These are the details for our projected expenses for the coming year. Our experiences may help you come up with your estimated expenses:
Big Items: From time to time a full-timer must shell out for a big ticket item, like an upgrade to their rig or major improvement in their surroundings. These are not part of the day to day living expenses, but you better plan on them. In our case in the first year we had the following:
Entertainment: A primary reason for retirement is entertainment, but hopefully not the biggest expense. There are costs associated with going to various events or entry to National Parks and such. I put gambling (like lottery tickets) and cruise expenses (none planned at the moment) here.
Financial and Legal: We still have some of the expenses of just living in the USA. If we earn any money, there is probably going to be FICA and withholding tax taken out. I will still need help on tax preparation; later I will take on the whole responsibility when my life has simplified. We need to do some fine tuning on our wills. Some retirement accounts have annual fees. Our estimate for this year is
Food: Some people feel the most persistent thing on a full-timer's mind is food. We find we generally eat out once per week each for breakfast, lunch, and dinner. Estimated costs for groceries (in) and restaurants (out) are given as ($in/$out). We enjoy bulk wine and fine spirits.
Housing (no home base): We are mostly staying in campground membership systems, including Thousand Trails, Escapees, and Coast-to-Coast (including home park). Initial buy-in fees are part of the retirement start-up costs, not expenses. Propane and honey-wagon services are utilities. We consider the cost of insurance for the trailer and its contents to be part of housing.
Information: Even though we are on the road, we still live in the information age, and Alice and I are both active with computers and the Internet. Some of our expenses are higher than other people might experience, but they give you some idea of what it costs. We have just started with the 600 minute AT&T One-Rate plan; it seems to fit our needs best of the plans now available. We use Netcom as our Internet Service Provider and commonly pay some small amount for use of a phone in the campgrounds. We consider our subscription to DirecTV is essential to our gathering of information (weather, stock market, news, sports). Our mail service is with Escapees. Books, subscriptions, and enrollment in conferences and rallies are necessary sources of information.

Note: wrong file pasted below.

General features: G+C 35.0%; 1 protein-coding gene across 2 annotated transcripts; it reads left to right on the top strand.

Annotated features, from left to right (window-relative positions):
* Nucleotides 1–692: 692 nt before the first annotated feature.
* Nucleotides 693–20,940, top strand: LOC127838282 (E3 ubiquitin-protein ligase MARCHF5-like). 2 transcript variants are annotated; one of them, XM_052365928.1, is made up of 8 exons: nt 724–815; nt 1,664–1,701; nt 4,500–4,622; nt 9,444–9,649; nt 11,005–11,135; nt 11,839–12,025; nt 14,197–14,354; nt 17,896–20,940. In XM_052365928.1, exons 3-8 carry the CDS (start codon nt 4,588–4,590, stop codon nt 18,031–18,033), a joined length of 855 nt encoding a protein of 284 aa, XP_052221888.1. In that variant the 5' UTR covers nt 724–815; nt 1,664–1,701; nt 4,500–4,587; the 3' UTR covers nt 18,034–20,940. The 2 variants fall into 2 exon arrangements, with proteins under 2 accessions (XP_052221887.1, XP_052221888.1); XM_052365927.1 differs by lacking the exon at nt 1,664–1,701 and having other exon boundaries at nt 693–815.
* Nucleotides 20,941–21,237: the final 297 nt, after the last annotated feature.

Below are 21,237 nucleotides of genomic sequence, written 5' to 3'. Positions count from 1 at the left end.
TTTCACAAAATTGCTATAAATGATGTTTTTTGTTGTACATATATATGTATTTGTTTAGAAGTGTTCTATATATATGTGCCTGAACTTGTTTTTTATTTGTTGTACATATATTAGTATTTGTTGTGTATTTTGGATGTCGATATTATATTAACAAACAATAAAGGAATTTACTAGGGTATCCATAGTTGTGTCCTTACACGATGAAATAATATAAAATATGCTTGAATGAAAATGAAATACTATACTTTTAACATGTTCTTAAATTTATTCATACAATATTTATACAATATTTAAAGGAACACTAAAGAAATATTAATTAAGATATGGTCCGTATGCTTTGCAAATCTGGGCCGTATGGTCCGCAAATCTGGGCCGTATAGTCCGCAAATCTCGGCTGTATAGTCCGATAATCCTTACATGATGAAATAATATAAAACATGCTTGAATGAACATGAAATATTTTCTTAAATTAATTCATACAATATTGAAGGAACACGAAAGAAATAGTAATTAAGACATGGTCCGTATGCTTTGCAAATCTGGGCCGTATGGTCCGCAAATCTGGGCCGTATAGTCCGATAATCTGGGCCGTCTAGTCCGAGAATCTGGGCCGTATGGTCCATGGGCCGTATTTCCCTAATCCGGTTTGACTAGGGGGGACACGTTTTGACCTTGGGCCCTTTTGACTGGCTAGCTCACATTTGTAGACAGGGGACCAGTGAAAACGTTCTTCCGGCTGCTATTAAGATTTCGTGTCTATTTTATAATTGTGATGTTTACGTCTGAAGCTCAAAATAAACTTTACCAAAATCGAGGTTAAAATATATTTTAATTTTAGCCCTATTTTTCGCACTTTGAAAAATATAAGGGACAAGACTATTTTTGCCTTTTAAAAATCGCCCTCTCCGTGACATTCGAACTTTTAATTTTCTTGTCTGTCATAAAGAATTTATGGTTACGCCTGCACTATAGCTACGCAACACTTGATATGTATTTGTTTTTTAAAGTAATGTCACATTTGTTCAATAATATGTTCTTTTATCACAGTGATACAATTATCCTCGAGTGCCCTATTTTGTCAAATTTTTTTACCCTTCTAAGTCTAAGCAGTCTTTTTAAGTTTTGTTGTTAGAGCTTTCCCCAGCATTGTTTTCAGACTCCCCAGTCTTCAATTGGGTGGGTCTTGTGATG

Medical: We have COBRA insurance coverge through my former employer. It includes medical, prescriptions, dental and vision. We are not budgetting here for any major medical problems, but we expect out-of-pocket charges for deductible and copay. This should be adjusted to fit your situation.
Other: There will be other expenses that do not fit into a neat category. If you are doing a business on the road (such as craft sales), you should keep track of the expenses (We are not doing a business at the present time). Donations and gifts (don't forget Christmas and the grandkids) need to be accounted for. I have added another $500 to cover all those things I must have forgotten.
Personal: This is clothing and toiletries. We started retirement with full wardrobes, but in time we will need to replace items. So far we staying within the budgets; we just do not need expensive clothes on the road. Laundry is done in campground laundromats. We also purchase personal items and toiletries, all lumped into Sundries.
Pets: Our dog, Misty, is an essential part of our life, so we must make accomodations for her. Some pets become very expensive.
Travel: We pull a fifth wheel with a Dodge 2500 deisel truck. The plan is to drive 200 miles between camping spots and to spend one and a half weeks average in one spot. Additional touring will bring total yearly mileage to 15,000 miles. We are registered in Texas which affects our license and insurance costs.
The total comes to $33,600 per year or $2,800 per month.